Contents


Location

Malmesbury SN16 9LQ
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OS map 169 Grid ref: ST983906


When to visit

Free and open to visit 24 hours a day.


Know before you go

  • Not suitable for pushchairs or wheelchairs
  • Can be wet in places
  • Dogs on leads are welcome
  • 31.01 hectares

Download the reserve leaflet

Join our volunteering group


About the nature reserve

Cloatley meadows reserve map © WWT


The eight meadows that make up this nature reserve on the edge of the Braydon Forest are awash with wild flowers and alive with insects during summer. Three fields - Horse Leaze, Cow Leaze and The Hams - are within Cloatley Manor Farm Meadows Site of Special Scientific Interest. In some meadows you can still see the parallel ridges and furrows left by medieval farming. Near the southern boundary, undulations in the ground are all that are left of a medieval settlement.


What can I see here?

The flower display starts in April with cowslips and continues through summer with meadow vetchling, pignut, betony, heath spotted orchid, bee orchid, adder's-tongue fern and, in the copse, moschatel.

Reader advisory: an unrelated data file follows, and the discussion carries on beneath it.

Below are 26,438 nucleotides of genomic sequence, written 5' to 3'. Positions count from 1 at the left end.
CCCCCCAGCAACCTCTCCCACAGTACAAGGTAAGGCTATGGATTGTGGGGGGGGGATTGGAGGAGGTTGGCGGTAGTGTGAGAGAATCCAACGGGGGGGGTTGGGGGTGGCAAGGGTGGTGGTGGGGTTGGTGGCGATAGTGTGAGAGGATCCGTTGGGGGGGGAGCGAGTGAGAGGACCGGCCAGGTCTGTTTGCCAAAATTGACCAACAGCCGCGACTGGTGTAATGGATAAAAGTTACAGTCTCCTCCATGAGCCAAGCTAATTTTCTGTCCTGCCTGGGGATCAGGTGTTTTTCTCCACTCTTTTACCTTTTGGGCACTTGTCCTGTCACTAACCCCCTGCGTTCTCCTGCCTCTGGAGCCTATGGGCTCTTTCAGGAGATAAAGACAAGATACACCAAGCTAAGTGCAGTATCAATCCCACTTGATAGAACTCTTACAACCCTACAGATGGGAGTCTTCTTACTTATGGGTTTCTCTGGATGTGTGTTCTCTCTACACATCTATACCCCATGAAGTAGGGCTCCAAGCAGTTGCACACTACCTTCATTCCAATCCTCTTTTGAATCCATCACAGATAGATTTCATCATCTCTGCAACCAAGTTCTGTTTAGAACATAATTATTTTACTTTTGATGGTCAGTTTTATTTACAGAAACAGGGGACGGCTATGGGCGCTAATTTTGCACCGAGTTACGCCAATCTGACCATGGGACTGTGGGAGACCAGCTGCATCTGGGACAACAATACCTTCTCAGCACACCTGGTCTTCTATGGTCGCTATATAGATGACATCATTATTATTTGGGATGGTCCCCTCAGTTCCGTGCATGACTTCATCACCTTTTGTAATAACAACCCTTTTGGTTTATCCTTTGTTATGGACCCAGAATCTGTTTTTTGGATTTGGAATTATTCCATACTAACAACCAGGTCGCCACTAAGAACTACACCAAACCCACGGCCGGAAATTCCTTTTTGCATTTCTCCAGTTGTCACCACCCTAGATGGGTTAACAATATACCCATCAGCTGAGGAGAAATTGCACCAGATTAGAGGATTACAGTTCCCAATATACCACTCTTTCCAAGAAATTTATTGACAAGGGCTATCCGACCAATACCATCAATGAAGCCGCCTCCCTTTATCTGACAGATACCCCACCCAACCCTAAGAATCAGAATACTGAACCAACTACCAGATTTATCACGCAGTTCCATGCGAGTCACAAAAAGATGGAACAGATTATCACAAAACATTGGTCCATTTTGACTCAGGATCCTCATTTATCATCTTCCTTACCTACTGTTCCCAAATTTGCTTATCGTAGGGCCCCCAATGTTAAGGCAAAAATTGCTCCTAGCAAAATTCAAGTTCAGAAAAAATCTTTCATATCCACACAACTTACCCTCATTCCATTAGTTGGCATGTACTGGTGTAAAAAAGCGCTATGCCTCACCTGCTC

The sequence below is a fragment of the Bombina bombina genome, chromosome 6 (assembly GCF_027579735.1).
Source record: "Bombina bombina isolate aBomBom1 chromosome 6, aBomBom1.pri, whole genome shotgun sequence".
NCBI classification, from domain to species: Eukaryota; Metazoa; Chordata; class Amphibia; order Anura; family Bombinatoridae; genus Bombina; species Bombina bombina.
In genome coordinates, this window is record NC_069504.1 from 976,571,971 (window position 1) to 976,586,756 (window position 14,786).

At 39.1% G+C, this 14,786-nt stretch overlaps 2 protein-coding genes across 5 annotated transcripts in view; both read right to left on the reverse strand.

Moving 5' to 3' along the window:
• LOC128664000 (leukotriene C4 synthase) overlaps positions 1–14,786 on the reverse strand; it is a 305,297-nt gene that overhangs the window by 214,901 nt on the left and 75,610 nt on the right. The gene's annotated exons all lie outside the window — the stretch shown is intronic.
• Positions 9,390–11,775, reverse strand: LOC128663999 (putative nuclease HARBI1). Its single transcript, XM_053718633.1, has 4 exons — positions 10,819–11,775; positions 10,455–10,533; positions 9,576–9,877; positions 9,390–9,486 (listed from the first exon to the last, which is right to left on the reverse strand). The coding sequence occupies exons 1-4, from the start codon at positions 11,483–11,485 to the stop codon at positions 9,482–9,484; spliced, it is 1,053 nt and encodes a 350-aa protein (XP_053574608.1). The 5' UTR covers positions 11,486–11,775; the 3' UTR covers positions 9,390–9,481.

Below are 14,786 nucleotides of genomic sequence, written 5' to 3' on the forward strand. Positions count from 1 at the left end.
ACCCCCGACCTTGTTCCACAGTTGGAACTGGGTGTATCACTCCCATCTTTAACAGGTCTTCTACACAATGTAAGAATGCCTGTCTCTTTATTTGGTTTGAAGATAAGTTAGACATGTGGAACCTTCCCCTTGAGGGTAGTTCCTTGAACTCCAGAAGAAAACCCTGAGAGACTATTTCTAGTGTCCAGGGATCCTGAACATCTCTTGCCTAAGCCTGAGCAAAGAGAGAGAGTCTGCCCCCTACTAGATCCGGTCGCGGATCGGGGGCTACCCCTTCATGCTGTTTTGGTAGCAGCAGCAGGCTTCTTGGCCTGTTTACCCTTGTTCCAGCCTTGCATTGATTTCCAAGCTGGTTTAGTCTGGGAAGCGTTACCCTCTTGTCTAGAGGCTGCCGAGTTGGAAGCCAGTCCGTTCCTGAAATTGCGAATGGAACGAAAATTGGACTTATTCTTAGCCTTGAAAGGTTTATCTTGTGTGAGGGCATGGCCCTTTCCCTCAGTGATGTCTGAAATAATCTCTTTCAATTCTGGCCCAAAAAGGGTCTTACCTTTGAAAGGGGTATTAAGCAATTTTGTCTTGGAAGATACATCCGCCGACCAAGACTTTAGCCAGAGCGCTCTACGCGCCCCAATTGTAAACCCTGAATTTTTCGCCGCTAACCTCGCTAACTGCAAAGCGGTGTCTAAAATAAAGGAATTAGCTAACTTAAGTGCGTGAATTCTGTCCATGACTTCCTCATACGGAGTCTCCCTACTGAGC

Come in June and July to see butterflies - marsh fritillary, small heath, shoulder-striped wainscot, brown hairstreak. The uncommon chimney sweeper moth lays its eggs on the frothy white pignut. Spot damselflies and dragonflies near the four ponds. Wintering birds include barn owl, fieldfare, redwing and bullfinch while the common whitethroat nests here. In the hedgrows you may notice several oaks more than 200 years old. We cut only one third of the hedges every year as overgrown hedges provide food for birds during winter.

We cut hay in mid-July (or as soon as a weather window appears) and after graze with Belted Galloway cattle and occasionally sheep. This removes the tough grasses so that wildflowers can survive. 


How can I get here?

Download directions for Cloatley Meadows


Reviews

Get your timing right and Cloatley Meadows are a fabulous reminder of how grazed fields could be. Thick with wildflowers, insect and bird life, Cloatley has a deep natural beauty.

~ Nick from Hankerton